By Griff Witte
Washington Post Foreign Service
Monday, May 25, 2009
MARDAN, Pakistan -- Bacha Zab, a 32-year-old fruit salesman, dodged army shelling and Taliban sniper fire to escape his native Swat Valley. But when he reached the safety of a government-run refugee camp in this northwestern Pakistani city, he was told there was no more room.
Instead, for the past 16 days, Zab, his wife and their four children have been in the care of a private Islamic charity with close ties to a banned militant organization. "We are asking for help from the government, but they won't give it," Zab said. "In the government camps, there are only problems."
The government has been overwhelmed by the human tide that has washed over the northwest as about 2 million people have fled fierce clashes in Swat. With Pakistan experiencing its largest exodus since the nation's partition from India in 1947, only a fraction of the displaced civilians are receiving assistance in government-run camps. The rest are fending for themselves or getting help from private charities, including some that are allied with the very forces the Pakistani army is fighting in Swat.
Refugee camps in Pakistan have been prime recruiting grounds for militant groups ever since the Soviet invasion forced millions of Afghans to cross into Pakistan in the 1980s. Now, concern is growing that this latest wave of displacement will create a fresh crop of Pakistanis with grievances against the government and loyalty to groups that seek to undermine the state through violent insurgency.
The government says it is aware of the peril, but it appears incapable of mustering the resources it needs to provide shelter, food, water and medicine to so many people.
"If people are not looked after well, they tend to become extremists. It hasn't happened yet, but we're very conscious of it," said Farhatullah Babar, a spokesman for President Asif Ali Zardari. "It's a big task."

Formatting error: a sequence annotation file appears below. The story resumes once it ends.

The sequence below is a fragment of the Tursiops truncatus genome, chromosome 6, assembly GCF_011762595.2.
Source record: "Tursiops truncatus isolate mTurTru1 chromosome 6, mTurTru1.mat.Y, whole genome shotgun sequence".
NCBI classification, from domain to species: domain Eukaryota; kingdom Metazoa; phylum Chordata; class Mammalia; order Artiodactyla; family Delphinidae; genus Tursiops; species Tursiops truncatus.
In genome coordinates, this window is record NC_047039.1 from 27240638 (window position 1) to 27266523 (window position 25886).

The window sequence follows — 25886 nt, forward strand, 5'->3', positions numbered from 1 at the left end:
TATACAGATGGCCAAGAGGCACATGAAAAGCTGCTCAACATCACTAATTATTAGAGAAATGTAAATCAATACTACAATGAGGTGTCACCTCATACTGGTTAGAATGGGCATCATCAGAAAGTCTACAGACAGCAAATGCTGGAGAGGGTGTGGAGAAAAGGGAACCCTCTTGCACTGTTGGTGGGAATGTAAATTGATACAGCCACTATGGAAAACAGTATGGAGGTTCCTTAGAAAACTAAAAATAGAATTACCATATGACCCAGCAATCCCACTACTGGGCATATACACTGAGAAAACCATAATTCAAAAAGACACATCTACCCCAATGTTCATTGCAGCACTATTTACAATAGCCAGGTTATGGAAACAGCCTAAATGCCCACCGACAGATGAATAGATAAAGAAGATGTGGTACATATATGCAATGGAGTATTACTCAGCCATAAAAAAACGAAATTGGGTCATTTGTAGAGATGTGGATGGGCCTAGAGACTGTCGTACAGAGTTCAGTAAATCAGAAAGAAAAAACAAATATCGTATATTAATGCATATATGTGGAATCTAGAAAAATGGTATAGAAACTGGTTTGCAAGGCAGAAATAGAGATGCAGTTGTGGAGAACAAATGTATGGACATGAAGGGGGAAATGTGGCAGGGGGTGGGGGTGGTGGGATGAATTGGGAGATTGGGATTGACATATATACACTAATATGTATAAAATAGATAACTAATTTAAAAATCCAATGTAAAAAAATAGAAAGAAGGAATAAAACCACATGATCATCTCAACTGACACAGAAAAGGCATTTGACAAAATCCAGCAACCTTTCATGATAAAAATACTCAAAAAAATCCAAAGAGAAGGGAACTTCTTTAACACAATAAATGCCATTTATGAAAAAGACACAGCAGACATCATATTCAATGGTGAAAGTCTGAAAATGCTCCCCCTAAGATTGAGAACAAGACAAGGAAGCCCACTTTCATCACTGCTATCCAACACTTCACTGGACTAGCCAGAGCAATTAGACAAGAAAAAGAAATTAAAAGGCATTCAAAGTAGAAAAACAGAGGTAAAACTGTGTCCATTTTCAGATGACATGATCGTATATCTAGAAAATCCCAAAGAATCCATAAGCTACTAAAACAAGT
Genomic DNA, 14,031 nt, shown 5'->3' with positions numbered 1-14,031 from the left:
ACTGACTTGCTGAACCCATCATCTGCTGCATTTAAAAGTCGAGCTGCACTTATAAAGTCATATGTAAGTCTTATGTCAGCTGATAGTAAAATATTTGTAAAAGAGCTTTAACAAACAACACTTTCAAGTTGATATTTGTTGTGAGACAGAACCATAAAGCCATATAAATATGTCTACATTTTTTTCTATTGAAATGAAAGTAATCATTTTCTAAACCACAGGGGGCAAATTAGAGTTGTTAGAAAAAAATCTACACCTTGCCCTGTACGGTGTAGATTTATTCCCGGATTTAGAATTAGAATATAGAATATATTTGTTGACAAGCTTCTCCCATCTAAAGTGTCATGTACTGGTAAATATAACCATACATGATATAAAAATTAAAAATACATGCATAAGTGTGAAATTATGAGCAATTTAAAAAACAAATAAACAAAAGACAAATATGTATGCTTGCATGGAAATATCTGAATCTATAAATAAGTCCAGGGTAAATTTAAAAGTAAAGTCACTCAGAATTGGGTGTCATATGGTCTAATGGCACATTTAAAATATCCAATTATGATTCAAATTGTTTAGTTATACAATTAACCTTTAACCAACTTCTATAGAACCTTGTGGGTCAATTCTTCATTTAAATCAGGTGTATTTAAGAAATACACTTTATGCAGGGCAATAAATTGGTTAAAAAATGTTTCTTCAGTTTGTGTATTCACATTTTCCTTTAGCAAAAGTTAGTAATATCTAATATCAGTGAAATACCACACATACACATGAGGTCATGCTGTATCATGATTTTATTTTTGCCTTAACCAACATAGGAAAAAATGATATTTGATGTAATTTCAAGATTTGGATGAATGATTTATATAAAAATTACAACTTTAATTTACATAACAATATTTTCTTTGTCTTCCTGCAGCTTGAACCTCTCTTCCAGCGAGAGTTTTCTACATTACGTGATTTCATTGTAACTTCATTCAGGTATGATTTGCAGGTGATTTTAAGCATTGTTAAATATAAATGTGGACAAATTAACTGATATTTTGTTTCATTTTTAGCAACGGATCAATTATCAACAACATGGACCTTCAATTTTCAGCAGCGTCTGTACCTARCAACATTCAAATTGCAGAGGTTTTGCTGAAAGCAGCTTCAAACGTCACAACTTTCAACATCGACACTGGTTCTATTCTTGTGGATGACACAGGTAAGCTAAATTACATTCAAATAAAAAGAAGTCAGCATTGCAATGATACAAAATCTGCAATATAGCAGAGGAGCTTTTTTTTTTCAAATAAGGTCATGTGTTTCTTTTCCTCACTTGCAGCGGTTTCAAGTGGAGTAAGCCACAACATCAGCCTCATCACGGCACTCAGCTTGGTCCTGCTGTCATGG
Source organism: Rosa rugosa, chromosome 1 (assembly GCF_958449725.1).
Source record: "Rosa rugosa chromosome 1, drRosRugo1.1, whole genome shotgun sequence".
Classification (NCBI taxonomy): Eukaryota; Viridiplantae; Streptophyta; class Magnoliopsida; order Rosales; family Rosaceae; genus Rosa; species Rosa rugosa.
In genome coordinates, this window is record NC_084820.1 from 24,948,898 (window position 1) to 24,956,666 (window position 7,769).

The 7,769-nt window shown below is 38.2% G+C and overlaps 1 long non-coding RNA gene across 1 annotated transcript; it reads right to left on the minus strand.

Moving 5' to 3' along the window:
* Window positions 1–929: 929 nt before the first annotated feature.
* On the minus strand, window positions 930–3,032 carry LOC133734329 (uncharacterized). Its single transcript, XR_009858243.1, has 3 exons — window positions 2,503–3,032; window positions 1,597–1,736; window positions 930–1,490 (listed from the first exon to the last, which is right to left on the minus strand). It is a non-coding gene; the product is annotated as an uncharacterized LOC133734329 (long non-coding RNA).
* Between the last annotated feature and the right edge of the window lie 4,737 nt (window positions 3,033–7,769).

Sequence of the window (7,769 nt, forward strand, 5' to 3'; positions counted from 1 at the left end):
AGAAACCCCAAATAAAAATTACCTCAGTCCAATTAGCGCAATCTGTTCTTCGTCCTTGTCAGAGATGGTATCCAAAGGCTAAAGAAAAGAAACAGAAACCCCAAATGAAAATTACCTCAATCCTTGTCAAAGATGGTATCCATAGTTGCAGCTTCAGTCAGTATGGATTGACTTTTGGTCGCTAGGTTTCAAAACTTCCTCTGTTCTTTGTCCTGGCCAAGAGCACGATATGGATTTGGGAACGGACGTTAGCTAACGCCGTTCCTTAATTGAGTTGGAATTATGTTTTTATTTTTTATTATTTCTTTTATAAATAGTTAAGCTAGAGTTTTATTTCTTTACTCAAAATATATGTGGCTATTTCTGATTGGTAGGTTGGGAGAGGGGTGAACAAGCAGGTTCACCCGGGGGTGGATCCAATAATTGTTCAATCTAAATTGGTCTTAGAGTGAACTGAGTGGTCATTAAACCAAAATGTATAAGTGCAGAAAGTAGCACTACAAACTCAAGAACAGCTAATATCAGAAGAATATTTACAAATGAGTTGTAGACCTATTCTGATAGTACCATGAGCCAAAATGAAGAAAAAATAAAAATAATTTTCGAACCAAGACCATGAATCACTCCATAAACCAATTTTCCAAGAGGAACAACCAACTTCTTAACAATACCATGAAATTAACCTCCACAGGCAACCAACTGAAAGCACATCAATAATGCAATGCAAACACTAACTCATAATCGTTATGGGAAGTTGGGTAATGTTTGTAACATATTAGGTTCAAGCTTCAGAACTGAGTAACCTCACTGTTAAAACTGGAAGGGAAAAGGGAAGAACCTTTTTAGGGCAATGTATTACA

Critics say the government has badly mismanaged the crisis, having failed to prepare for a scenario that officials must have known would result from the military offensive. "They should have foreseen this, but they didn't plan for it," said Aftab Khan Sherpao, an opposition lawmaker and former interior minister who comes from the northwest. "The people are not happy with the militants, but they're not happy with the army and the government, either. Now that anger will build up."
The true dimensions of the refugee problem are apparent in Mardan, one of the primary destinations for civilians fleeing the battles in Swat and in neighboring Buner and Dir. The city is studded with refugee camps consisting of endless rows of tan canvas tents that bake under 110-degree skies. Schools are packed to capacity with families sleeping on concrete classroom floors, with each classroom housing 40 or more people. Local residents say that virtually every spare bedroom in the city is being used to host displaced civilians, who may have to wait months or longer to return home.
Save the Children, an international aid organization that is providing assistance to the displaced families, estimated late last week that more than 80 percent of the people who had fled were living outside the camps, which number about 25. More than half the refugees are children, the group says.
The Pakistani government, already battling economic troubles before it launched its offensive in Swat, is heavily dependent on international aid for its support programs. The United Nations said Friday that it was seeking $543 million in additional donations to help those displaced by the fighting. The United States has announced $110 million in aid, which includes tents, radios and generators.
In the camps, there is seething resentment toward a government that residents say has let them down many times before.
"When we were being forced out of our homes, our president was enjoying himself in the U.S.," said camp resident Syed Karim Shah, referring to a visit by Zardari to Washington just as the battle in Swat got underway. "He's cashing in on this situation, bringing in money from the West."